Recruitment and retention in clinical trials of minorities is low, particularly in rural underserved populations. This has slowed progress in addressing racial/ethnic disparities in oral health.
To describe factors associated with successful recruitment, and identify predictors of continued retention of pregnant women attending a community health center into a randomized controlled clinical trial to prevent early childhood caries.
The Mothers and Youth Access (MAYA) Trial recruited women in the second trimester of pregnancy. At baseline, consenting women completed an oral health questionnaire and received a dental exam and oral health counseling. Four months postpartum, women returned with their babies for randomization with follow up at 9-, 12-, 18-, 24-, 30-, and 36-month postpartum visits. To assess predictors of retention, data about respondents’ demographics, and oral health-related knowledge, attitudes, and behaviors were obtained by questionnaire and analyzed by logistic and discrete time-to-event regression analyses.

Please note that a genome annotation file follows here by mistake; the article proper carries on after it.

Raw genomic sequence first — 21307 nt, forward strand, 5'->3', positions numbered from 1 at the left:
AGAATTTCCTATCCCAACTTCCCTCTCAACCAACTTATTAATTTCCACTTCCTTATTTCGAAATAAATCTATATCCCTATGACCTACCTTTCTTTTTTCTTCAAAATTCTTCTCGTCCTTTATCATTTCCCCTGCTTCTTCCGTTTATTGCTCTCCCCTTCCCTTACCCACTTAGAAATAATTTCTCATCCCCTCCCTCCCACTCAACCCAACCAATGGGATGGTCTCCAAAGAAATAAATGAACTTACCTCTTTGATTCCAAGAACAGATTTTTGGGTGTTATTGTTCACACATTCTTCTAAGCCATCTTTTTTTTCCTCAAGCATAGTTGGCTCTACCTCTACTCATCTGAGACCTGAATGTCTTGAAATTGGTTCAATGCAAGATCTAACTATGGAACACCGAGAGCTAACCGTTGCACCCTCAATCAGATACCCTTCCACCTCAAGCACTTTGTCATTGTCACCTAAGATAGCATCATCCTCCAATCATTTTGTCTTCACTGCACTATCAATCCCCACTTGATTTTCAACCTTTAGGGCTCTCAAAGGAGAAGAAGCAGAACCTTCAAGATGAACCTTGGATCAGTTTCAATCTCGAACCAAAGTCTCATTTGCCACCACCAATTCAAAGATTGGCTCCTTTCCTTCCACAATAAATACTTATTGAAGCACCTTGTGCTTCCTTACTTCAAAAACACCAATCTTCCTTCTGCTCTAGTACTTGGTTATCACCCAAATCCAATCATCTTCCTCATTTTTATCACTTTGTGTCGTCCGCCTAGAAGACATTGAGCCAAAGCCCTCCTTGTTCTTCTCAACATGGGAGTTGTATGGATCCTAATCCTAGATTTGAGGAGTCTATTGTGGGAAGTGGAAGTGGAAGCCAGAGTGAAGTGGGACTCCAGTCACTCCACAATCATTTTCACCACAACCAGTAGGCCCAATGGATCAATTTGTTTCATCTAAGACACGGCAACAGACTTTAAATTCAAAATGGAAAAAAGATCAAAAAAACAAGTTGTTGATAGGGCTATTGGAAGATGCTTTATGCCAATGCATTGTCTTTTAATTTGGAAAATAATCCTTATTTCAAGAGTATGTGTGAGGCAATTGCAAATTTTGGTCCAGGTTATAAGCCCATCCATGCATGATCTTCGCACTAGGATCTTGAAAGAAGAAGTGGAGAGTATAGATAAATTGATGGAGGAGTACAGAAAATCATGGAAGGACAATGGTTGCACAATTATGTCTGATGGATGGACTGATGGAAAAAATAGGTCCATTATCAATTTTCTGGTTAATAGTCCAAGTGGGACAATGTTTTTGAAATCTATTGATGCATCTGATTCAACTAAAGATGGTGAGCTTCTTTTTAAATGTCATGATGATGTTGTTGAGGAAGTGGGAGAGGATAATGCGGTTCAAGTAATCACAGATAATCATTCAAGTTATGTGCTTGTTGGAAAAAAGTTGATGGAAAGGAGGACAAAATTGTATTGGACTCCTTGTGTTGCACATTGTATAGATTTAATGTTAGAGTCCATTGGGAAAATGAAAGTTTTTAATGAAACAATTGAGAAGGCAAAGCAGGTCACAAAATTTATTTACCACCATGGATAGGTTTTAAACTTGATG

Of 556 predominantly Mexican-American women recruited at baseline, 195 (35%) were excluded after baseline for not meeting inclusion criteria; 361 (65%) continued to randomization. Factors such as race/ethnicity, annual household income, household composition, oral health-related knowledge and behaviors significantly related to retention until randomization. In multivariable models, women reporting a higher annual household income were less likely to be lost to attrition before randomization (odds ratio = 0.73, 95% confidence interval (CI) 0.60–0.89); while Mexican/Mexican-American women were less likely to be lost beyond randomization (hazard ratio = 0.53, 95% CI 0.26–1.08).
Factors not measured at baseline may have been important in predicting attrition. The MAYA Trial is expected to finish by November 2008; therefore, complete results for total retention may differ from those reported here.
Recruitment and retention efforts for pregnant Hispanic women should place heavy emphasis on culture as ethnicity remained the only borderline significant predictor in post randomization retention.